Obtaining citizenship in Costa Rica is a significant milestone that comes with various benefits and…
Property Taxes in Costa Rica: A Comprehensive Guide
In Costa Rica, property taxes are called Impuesto Sobre Bienes Raices, or Real Estate Taxes. The national government administers the tax system and applies to all property owners, regardless of citizenship. The taxes are calculated based on the property’s value and are due quarterly, or you can pay annually for usually a small discount (around 4%) and get it out of the way.
It’s important to note that the local municipal government determines the property’s value for tax purposes and may not necessarily match the market value. If you disagree with the assessed value, you can request a reevaluation from the government, but this process can take several months to complete.
This guide will help you better understand property taxes in Costa Rica and what you can expect when paying them.
How property taxes are evaluated
The property owner must provide the municipality where the property is located with a “Property Declaration Form” (Declaración de Bienes Inmuebles) at regular intervals of five years. Even if the owner is the one who fills out the form stating the value, the municipal government nevertheless has it looked over to ensure that the values given are acceptable. Many of these entities keep a database of property values, and they want you to set values in your declaration consistent with the criteria they have established for property valuation. It may audit the filing if it considers that the value mentioned in a file is less than those found in its valuation manuals.
Some municipalities have begun to implement penalties for failing to file, such as a fine that might be equivalent to the sum of the new appraisal’s value and the amount of property taxes you have already paid on the property.
Transfer Tax (Impuesto de Transferencia)
The tax rate will be one and a half percent (1.5%) of the property’s sale price or assessed value, ultimately going with the higher value.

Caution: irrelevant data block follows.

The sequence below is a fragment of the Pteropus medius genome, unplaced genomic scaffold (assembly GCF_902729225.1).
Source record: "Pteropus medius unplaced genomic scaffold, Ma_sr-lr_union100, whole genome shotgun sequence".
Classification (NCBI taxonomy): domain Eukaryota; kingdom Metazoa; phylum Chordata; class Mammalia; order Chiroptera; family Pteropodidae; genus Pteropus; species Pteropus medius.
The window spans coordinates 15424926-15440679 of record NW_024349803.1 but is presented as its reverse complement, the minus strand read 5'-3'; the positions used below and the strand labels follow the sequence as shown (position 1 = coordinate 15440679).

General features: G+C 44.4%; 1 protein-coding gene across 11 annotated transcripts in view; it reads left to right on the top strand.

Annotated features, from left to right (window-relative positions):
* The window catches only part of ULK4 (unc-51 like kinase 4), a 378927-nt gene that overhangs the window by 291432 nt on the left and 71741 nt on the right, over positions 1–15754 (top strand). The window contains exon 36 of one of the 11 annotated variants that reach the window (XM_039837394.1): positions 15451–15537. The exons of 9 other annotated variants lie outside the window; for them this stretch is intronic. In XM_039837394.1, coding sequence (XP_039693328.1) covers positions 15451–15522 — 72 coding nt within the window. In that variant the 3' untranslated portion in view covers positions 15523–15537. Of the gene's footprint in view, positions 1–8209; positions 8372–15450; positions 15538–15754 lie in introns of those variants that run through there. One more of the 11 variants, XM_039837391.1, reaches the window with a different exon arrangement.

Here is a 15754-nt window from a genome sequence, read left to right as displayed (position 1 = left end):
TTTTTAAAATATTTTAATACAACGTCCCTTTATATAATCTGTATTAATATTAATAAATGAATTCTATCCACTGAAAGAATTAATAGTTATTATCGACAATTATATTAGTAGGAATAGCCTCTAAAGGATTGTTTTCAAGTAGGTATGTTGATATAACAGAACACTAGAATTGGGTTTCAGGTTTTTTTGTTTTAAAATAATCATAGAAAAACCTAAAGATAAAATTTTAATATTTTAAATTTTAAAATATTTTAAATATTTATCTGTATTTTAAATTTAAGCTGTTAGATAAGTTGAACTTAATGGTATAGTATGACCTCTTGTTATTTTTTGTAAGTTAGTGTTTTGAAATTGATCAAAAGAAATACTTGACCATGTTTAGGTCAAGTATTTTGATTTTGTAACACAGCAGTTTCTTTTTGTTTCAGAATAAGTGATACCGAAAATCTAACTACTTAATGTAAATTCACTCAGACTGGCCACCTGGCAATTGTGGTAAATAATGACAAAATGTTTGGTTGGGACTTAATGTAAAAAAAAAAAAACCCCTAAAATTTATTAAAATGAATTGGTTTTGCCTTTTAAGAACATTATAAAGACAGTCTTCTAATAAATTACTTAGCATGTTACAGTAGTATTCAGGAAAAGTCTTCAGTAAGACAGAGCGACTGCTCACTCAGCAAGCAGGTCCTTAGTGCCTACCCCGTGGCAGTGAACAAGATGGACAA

For example, if the sale price of your property is $1,000,000 USD and the tax rate is 1.5%, your Transfer Tax would be $15,000 ($1,000,000 x 0.015 = $15,000). Remember that this is just a rough estimate and that your actual taxes could be more or less than this, depending on the market value of your home and the rate of taxation in your municipality.
According to Law 7509 Real Estate Tax Law, “ARTICLE 23.- Percentage of the tax. Throughout the country, the tax percentage will be one-quarter percent (0.25%) and be applied to the value of the property registered by the Tax Administration.” This is the case throughout the entirety of Costa Rica.
For example, if you own a property worth $200,000, with the tax rate at 0.25%, your annual Property Tax you can expect to pay around $500 in property taxes yearly ($200,000 x 0.0025 = $500). It’s worth noting that this is just an estimate, and your actual taxes may be higher or lower depending on the value of your property and the tax rate in your area.
Article 4 of Law 8683 Solidarity Tax Law states that law 8683 Solidarity Tax Law any residence with a construction value of 148,000,000 colones (approximately $259,000 USD) is subject to the luxury home tax as of 2023. The tax rate varies depending on the property’s location and its registered value, with rates ranging from 0.25% to 0.55% of the property’s value. This tax applies to all properties, whether they are residential, commercial, or industrial.